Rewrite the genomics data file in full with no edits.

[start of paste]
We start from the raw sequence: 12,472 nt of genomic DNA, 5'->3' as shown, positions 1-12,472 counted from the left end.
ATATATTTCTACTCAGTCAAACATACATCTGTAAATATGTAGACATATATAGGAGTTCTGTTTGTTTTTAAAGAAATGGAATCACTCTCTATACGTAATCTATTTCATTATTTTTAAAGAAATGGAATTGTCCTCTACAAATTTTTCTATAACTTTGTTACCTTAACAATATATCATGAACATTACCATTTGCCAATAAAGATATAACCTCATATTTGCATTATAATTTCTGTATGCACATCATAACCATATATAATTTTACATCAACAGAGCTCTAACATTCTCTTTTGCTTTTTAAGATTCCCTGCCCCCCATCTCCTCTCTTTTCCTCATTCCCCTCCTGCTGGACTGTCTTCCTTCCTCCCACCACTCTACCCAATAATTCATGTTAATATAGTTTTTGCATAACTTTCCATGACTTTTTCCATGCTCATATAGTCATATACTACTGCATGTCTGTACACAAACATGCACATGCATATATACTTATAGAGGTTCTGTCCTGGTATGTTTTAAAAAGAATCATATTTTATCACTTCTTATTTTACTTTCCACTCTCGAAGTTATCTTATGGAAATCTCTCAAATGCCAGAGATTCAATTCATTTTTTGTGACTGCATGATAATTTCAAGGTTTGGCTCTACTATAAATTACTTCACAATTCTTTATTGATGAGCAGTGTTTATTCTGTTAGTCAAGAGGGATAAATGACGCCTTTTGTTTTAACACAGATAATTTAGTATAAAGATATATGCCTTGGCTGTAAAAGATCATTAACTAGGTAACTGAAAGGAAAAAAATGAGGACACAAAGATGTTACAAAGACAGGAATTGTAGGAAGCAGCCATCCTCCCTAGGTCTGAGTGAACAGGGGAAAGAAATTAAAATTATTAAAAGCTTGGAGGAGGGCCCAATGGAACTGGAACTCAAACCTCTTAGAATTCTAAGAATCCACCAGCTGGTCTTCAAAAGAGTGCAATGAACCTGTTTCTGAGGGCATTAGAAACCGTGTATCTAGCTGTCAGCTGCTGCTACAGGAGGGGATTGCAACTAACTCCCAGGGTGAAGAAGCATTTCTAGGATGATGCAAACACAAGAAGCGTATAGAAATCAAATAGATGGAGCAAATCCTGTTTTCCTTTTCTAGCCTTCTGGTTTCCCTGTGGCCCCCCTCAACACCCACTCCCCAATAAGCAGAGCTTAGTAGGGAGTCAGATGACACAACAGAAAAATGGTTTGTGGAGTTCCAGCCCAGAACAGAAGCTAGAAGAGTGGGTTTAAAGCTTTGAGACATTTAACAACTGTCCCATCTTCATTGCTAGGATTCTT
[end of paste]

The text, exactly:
We start from the raw sequence: 12,472 nt of genomic DNA, 5'->3' as shown, positions 1-12,472 counted from the left end.
ATATATTTCTACTCAGTCAAACATACATCTGTAAATATGTAGACATATATAGGAGTTCTGTTTGTTTTTAAAGAAATGGAATCACTCTCTATACGTAATCTATTTCATTATTTTTAAAGAAATGGAATTGTCCTCTACAAATTTTTCTATAACTTTGTTACCTTAACAATATATCATGAACATTACCATTTGCCAATAAAGATATAACCTCATATTTGCATTATAATTTCTGTATGCACATCATAACCATATATAATTTTACATCAACAGAGCTCTAACATTCTCTTTTGCTTTTTAAGATTCCCTGCCCCCCATCTCCTCTCTTTTCCTCATTCCCCTCCTGCTGGACTGTCTTCCTTCCTCCCACCACTCTACCCAATAATTCATGTTAATATAGTTTTTGCATAACTTTCCATGACTTTTTCCATGCTCATATAGTCATATACTACTGCATGTCTGTACACAAACATGCACATGCATATATACTTATAGAGGTTCTGTCCTGGTATGTTTTAAAAAGAATCATATTTTATCACTTCTTATTTTACTTTCCACTCTCGAAGTTATCTTATGGAAATCTCTCAAATGCCAGAGATTCAATTCATTTTTTGTGACTGCATGATAATTTCAAGGTTTGGCTCTACTATAAATTACTTCACAATTCTTTATTGATGAGCAGTGTTTATTCTGTTAGTCAAGAGGGATAAATGACGCCTTTTGTTTTAACACAGATAATTTAGTATAAAGATATATGCCTTGGCTGTAAAAGATCATTAACTAGGTAACTGAAAGGAAAAAAATGAGGACACAAAGATGTTACAAAGACAGGAATTGTAGGAAGCAGCCATCCTCCCTAGGTCTGAGTGAACAGGGGAAAGAAATTAAAATTATTAAAAGCTTGGAGGAGGGCCCAATGGAACTGGAACTCAAACCTCTTAGAATTCTAAGAATCCACCAGCTGGTCTTCAAAAGAGTGCAATGAACCTGTTTCTGAGGGCATTAGAAACCGTGTATCTAGCTGTCAGCTGCTGCTACAGGAGGGGATTGCAACTAACTCCCAGGGTGAAGAAGCATTTCTAGGATGATGCAAACACAAGAAGCGTATAGAAATCAAATAGATGGAGCAAATCCTGTTTTCCTTTTCTAGCCTTCTGGTTTCCCTGTGGCCCCCCTCAACACCCACTCCCCAATAAGCAGAGCTTAGTAGGGAGTCAGATGACACAACAGAAAAATGGTTTGTGGAGTTCCAGCCCAGAACAGAAGCTAGAAGAGTGGGTTTAAAGCTTTGAGACATTTAACAACTGTCCCATCTTCATTGCTAGGATTCTT